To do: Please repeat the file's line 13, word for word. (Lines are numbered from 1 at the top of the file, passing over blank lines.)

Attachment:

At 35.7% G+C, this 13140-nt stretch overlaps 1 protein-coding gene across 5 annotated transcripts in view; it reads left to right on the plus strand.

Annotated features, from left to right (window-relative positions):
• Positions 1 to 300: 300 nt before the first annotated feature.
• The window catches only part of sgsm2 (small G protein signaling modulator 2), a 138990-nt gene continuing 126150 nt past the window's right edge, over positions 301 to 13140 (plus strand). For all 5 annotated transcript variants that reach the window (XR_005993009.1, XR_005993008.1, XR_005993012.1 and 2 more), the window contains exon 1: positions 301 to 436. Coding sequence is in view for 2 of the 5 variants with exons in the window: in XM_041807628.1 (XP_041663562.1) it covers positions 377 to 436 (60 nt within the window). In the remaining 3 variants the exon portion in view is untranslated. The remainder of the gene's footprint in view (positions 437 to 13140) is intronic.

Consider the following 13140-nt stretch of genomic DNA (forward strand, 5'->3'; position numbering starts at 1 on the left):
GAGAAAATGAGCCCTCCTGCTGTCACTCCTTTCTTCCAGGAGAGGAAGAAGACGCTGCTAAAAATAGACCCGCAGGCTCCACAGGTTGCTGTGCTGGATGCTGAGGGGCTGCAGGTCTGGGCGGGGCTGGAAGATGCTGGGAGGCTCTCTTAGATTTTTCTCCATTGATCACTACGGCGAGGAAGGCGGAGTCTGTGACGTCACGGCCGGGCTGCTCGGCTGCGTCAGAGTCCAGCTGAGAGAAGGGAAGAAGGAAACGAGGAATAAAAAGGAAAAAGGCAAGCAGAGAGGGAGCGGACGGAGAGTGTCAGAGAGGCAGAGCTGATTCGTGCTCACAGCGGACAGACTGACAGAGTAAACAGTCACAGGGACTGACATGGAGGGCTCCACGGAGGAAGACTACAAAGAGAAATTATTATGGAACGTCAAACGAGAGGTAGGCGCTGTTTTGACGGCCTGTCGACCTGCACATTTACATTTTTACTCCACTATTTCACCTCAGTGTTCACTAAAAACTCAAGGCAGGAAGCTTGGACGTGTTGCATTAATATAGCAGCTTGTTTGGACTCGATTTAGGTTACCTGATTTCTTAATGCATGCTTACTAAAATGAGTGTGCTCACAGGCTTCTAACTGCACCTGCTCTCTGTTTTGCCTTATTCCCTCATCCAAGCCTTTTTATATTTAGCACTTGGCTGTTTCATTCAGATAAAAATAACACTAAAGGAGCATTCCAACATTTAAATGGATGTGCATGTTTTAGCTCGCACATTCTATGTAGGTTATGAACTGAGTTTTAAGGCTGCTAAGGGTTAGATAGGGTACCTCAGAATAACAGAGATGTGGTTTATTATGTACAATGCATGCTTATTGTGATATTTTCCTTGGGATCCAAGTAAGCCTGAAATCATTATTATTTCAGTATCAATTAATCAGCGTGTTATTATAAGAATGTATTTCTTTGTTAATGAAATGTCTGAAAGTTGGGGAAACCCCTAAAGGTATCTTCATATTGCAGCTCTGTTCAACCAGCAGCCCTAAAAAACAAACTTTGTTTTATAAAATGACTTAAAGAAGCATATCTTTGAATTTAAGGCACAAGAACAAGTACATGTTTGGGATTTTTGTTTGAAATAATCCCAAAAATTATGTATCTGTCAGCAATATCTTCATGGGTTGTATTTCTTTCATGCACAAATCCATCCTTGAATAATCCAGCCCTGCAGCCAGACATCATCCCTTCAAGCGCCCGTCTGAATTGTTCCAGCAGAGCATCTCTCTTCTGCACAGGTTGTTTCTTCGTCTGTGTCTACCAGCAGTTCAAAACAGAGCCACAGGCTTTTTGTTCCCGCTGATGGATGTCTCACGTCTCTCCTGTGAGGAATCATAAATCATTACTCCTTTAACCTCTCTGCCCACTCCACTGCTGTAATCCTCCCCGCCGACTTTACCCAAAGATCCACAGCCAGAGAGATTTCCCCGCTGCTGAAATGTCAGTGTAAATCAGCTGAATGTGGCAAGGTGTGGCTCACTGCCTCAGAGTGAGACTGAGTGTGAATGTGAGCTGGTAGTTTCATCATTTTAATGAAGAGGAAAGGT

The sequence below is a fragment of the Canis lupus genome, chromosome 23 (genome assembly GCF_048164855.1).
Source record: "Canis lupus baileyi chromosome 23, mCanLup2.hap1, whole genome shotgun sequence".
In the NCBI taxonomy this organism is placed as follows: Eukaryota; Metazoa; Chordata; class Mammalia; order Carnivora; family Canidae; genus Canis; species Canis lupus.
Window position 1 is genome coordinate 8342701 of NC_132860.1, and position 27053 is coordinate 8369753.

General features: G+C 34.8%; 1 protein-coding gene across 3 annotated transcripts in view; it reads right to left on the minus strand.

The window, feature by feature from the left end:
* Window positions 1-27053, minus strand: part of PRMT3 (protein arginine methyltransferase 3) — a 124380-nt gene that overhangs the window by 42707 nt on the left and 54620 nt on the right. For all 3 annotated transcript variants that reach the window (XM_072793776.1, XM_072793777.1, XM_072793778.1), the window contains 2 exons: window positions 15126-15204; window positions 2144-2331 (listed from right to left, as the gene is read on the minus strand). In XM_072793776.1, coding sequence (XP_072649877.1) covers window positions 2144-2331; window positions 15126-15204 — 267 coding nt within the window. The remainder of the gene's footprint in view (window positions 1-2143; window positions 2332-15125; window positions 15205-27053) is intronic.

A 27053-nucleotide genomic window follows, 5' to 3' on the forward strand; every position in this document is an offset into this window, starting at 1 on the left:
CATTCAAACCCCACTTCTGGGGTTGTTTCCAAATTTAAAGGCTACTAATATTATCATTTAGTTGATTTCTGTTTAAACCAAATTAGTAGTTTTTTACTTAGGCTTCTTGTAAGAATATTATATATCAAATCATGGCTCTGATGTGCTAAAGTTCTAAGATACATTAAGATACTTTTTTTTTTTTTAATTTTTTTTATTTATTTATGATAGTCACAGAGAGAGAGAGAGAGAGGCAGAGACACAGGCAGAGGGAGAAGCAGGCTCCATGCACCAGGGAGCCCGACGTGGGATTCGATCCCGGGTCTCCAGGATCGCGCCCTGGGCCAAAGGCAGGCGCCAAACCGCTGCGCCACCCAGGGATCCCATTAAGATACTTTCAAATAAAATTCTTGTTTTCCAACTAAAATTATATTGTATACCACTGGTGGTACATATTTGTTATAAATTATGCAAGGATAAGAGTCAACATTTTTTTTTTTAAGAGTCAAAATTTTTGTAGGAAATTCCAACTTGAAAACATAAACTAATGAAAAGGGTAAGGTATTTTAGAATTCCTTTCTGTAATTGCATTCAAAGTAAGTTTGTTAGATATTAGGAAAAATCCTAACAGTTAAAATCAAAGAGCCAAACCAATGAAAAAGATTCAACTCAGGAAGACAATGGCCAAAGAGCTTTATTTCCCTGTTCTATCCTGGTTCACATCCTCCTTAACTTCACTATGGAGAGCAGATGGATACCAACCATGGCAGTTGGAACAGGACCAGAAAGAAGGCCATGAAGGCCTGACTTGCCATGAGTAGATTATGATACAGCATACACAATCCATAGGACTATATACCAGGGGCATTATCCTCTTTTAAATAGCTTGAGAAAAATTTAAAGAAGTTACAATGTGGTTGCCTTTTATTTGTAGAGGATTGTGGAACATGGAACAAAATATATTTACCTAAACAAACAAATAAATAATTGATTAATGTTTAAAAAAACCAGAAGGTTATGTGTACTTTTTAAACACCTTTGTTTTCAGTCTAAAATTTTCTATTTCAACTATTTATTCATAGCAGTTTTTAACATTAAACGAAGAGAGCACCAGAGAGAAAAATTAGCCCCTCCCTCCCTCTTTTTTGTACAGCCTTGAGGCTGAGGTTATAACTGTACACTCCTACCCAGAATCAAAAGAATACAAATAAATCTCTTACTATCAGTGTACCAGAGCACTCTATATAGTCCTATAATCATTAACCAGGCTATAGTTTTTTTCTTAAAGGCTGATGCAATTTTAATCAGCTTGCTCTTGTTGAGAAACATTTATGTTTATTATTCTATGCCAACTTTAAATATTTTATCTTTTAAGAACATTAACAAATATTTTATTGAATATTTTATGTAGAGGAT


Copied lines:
* Window positions 1-27053, minus strand: part of PRMT3 (protein arginine methyltransferase 3) — a 124380-nt gene that overhangs the window by 42707 nt on the left and 54620 nt on the right. For all 3 annotated transcript variants that reach the window (XM_072793776.1, XM_072793777.1, XM_072793778.1), the window contains 2 exons: window positions 15126-15204; window positions 2144-2331 (listed from right to left, as the gene is read on the minus strand). In XM_072793776.1, coding sequence (XP_072649877.1) covers window positions 2144-2331; window positions 15126-15204 — 267 coding nt within the window. The remainder of the gene's footprint in view (window positions 1-2143; window positions 2332-15125; window positions 15205-27053) is intronic.